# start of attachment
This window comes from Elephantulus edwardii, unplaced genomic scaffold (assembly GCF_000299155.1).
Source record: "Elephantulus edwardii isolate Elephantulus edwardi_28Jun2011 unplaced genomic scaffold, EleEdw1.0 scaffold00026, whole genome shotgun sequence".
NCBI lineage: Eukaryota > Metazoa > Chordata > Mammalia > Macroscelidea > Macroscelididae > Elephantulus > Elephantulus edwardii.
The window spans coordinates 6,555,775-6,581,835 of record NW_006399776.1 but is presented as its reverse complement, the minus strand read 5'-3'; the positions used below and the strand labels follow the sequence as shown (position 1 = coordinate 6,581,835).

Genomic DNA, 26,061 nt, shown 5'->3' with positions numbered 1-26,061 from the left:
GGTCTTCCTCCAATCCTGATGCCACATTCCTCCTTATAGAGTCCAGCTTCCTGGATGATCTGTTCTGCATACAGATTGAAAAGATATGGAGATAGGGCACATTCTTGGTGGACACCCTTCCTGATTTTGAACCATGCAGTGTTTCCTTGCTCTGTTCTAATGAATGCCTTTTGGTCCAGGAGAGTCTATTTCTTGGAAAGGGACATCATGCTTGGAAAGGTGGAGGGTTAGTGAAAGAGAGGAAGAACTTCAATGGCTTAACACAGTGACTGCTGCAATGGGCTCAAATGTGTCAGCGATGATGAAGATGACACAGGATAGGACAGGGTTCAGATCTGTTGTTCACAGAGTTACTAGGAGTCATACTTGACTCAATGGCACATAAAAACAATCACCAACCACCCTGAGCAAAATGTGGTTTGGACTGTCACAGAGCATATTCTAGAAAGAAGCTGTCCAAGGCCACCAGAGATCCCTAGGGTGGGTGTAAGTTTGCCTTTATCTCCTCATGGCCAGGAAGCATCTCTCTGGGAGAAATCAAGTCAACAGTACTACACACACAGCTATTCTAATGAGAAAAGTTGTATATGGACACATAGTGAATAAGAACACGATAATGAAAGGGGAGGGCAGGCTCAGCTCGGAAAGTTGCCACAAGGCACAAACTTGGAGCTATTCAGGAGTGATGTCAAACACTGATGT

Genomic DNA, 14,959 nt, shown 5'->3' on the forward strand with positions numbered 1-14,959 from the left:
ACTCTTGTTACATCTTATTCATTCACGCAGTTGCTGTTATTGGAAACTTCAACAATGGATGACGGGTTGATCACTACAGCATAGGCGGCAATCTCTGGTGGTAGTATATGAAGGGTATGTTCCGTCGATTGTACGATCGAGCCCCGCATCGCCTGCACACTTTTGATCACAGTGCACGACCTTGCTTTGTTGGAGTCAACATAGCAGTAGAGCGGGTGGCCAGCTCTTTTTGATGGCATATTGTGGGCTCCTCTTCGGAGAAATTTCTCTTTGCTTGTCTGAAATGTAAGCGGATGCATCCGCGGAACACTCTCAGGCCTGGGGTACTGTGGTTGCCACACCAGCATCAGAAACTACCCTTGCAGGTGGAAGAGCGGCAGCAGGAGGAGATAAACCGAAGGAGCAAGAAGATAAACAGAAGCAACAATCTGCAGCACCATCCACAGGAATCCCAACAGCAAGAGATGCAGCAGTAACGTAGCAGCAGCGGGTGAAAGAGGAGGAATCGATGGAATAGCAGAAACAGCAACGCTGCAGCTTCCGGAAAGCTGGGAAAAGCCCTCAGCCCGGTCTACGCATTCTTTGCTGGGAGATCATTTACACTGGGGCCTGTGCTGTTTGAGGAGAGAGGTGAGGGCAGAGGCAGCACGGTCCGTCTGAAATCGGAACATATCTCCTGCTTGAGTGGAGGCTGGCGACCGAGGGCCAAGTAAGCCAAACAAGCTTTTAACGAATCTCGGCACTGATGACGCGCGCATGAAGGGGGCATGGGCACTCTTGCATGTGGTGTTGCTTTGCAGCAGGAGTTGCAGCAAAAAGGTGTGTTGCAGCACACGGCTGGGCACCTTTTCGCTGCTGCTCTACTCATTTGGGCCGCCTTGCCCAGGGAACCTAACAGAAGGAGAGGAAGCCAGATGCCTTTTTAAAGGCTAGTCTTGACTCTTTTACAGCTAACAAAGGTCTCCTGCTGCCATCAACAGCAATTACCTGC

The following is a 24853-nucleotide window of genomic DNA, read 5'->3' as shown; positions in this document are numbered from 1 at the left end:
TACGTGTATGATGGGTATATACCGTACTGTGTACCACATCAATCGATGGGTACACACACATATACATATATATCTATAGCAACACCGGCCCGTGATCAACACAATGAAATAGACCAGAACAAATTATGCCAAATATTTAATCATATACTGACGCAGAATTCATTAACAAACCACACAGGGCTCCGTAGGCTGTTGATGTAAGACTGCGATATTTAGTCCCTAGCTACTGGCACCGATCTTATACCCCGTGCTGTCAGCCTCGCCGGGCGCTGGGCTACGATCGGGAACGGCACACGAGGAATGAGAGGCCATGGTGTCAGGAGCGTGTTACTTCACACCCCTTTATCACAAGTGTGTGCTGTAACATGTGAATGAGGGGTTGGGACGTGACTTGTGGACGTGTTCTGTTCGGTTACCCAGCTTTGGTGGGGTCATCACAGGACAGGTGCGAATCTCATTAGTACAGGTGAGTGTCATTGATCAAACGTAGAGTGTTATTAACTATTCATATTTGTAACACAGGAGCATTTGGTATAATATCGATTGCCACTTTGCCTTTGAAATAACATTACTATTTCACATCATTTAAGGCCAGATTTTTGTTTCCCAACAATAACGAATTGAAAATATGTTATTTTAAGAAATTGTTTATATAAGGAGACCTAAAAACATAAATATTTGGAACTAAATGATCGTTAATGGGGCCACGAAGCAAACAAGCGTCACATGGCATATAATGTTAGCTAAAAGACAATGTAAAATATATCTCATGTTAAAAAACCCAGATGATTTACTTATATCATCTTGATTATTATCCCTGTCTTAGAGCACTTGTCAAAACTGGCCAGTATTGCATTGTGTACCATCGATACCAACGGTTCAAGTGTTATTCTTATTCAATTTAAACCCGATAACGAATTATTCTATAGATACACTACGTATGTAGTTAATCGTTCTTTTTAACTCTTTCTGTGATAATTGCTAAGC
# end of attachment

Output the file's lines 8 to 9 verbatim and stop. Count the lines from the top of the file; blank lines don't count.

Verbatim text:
ACTCTTGTTACATCTTATTCATTCACGCAGTTGCTGTTATTGGAAACTTCAACAATGGATGACGGGTTGATCACTACAGCATAGGCGGCAATCTCTGGTGGTAGTATATGAAGGGTATGTTCCGTCGATTGTACGATCGAGCCCCGCATCGCCTGCACACTTTTGATCACAGTGCACGACCTTGCTTTGTTGGAGTCAACATAGCAGTAGAGCGGGTGGCCAGCTCTTTTTGATGGCATATTGTGGGCTCCTCTTCGGAGAAATTTCTCTTTGCTTGTCTGAAATGTAAGCGGATGCATCCGCGGAACACTCTCAGGCCTGGGGTACTGTGGTTGCCACACCAGCATCAGAAACTACCCTTGCAGGTGGAAGAGCGGCAGCAGGAGGAGATAAACCGAAGGAGCAAGAAGATAAACAGAAGCAACAATCTGCAGCACCATCCACAGGAATCCCAACAGCAAGAGATGCAGCAGTAACGTAGCAGCAGCGGGTGAAAGAGGAGGAATCGATGGAATAGCAGAAACAGCAACGCTGCAGCTTCCGGAAAGCTGGGAAAAGCCCTCAGCCCGGTCTACGCATTCTTTGCTGGGAGATCATTTACACTGGGGCCTGTGCTGTTTGAGGAGAGAGGTGAGGGCAGAGGCAGCACGGTCCGTCTGAAATCGGAACATATCTCCTGCTTGAGTGGAGGCTGGCGACCGAGGGCCAAGTAAGCCAAACAAGCTTTTAACGAATCTCGGCACTGATGACGCGCGCATGAAGGGGGCATGGGCACTCTTGCATGTGGTGTTGCTTTGCAGCAGGAGTTGCAGCAAAAAGGTGTGTTGCAGCACACGGCTGGGCACCTTTTCGCTGCTGCTCTACTCATTTGGGCCGCCTTGCCCAGGGAACCTAACAGAAGGAGAGGAAGCCAGATGCCTTTTTAAAGGCTAGTCTTGACTCTTTTACAGCTAACAAAGGTCTCCTGCTGCCATCAACAGCAATTACCTGC

The following is a 24853-nucleotide window of genomic DNA, read 5'->3' as shown; positions in this document are numbered from 1 at the left end: